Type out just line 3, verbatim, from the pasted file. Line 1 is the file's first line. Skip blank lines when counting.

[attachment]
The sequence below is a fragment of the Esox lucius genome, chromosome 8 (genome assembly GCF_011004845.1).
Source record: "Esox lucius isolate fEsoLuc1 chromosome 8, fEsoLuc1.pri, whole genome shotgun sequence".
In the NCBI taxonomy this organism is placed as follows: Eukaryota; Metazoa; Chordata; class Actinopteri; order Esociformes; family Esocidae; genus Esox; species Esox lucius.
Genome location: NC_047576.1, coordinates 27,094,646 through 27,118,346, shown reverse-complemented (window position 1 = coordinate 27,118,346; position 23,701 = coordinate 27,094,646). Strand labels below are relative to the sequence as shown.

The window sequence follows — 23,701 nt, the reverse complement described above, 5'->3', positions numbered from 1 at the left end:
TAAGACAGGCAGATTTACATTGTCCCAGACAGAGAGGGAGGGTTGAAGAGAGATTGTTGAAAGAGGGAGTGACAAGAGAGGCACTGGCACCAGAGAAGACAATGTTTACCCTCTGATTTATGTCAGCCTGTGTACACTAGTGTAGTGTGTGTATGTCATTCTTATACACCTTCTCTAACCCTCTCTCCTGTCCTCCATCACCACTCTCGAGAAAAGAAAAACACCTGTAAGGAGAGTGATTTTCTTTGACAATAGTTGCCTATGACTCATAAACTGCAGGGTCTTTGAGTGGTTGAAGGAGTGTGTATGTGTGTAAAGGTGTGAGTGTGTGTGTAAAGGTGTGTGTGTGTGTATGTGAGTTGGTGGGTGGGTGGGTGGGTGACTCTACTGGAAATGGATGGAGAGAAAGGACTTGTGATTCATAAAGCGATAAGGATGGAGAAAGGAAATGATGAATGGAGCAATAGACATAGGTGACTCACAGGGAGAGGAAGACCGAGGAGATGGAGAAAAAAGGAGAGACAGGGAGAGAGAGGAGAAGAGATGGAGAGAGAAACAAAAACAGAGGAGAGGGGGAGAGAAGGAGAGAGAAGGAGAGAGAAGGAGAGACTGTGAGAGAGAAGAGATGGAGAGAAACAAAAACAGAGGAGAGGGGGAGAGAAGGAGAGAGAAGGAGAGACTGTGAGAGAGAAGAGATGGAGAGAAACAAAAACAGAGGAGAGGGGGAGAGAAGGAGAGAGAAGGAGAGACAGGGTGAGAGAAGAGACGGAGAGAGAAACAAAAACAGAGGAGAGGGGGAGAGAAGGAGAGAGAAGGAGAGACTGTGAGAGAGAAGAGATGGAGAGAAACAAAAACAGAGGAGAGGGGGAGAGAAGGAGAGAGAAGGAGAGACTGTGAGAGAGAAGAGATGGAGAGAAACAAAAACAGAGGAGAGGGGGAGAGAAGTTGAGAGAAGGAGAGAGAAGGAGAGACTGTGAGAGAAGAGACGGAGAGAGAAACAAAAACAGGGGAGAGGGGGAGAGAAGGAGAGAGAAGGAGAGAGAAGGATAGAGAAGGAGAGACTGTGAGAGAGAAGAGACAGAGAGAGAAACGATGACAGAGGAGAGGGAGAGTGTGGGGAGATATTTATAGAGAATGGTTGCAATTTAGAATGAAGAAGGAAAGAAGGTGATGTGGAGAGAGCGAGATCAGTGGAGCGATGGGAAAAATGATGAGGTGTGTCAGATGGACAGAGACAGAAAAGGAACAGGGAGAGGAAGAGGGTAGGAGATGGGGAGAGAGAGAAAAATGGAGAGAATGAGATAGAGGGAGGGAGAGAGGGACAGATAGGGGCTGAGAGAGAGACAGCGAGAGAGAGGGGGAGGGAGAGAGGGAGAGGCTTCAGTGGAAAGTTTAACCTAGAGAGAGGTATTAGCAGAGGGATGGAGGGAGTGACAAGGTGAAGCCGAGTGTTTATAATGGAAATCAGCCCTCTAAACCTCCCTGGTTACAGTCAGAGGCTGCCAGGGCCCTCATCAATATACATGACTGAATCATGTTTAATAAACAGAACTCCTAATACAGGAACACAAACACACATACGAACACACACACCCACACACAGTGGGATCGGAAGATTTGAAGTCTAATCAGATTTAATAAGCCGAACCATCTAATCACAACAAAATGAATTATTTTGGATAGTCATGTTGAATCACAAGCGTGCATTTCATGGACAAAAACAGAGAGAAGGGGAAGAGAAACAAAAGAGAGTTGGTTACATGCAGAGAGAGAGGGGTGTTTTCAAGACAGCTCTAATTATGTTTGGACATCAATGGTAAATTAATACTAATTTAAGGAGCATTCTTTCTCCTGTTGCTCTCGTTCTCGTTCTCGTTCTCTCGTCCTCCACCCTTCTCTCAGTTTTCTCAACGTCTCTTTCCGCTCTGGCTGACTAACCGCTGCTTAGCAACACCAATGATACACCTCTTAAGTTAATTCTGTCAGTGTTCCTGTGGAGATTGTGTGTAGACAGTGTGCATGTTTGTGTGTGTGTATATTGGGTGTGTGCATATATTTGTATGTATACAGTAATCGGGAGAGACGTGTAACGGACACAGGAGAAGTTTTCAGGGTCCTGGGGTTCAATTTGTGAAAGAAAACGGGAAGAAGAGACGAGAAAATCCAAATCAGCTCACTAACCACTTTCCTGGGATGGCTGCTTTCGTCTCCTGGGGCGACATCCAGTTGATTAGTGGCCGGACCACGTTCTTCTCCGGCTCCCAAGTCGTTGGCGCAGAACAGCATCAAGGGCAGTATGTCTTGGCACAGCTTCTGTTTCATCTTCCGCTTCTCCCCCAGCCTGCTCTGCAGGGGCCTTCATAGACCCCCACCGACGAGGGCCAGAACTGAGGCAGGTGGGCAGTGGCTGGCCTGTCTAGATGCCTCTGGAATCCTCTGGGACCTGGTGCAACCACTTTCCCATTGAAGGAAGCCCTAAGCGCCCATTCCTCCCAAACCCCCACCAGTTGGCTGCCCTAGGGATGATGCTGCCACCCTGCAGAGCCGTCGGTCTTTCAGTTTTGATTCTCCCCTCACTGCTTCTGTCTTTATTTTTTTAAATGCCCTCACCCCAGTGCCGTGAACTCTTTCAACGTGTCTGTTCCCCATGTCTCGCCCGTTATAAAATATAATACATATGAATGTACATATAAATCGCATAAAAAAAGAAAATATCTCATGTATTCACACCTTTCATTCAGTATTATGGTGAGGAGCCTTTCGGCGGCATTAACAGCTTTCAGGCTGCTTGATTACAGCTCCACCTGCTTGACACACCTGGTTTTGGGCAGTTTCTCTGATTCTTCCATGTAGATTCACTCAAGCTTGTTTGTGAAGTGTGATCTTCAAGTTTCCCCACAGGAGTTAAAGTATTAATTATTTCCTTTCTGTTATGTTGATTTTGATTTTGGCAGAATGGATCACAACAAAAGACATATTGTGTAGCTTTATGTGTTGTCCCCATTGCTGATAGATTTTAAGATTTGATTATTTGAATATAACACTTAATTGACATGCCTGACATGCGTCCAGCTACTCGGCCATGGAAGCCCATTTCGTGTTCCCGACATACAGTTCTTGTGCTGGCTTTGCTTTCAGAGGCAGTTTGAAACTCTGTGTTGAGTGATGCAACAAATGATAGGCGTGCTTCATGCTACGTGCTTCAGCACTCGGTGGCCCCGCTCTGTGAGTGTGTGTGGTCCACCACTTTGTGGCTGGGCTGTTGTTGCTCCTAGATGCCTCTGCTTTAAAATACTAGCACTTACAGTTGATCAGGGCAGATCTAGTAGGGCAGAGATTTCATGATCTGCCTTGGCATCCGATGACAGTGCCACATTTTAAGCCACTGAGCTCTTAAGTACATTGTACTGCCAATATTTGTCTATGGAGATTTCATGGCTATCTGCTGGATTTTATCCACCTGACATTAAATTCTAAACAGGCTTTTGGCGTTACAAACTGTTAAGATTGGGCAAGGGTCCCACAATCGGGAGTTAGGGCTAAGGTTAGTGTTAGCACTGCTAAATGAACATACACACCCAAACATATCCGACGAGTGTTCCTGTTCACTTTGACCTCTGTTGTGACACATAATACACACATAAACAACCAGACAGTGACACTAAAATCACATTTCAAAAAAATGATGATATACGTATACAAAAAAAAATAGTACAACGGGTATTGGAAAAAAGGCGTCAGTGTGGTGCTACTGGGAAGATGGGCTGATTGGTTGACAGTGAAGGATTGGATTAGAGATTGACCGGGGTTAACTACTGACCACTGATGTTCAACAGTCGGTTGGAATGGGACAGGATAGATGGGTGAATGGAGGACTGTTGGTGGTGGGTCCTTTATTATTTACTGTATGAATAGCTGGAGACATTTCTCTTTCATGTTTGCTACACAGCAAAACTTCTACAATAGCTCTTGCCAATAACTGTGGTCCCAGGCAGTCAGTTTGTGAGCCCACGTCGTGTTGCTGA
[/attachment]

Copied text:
In the NCBI taxonomy this organism is placed as follows: Eukaryota; Metazoa; Chordata; class Actinopteri; order Esociformes; family Esocidae; genus Esox; species Esox lucius.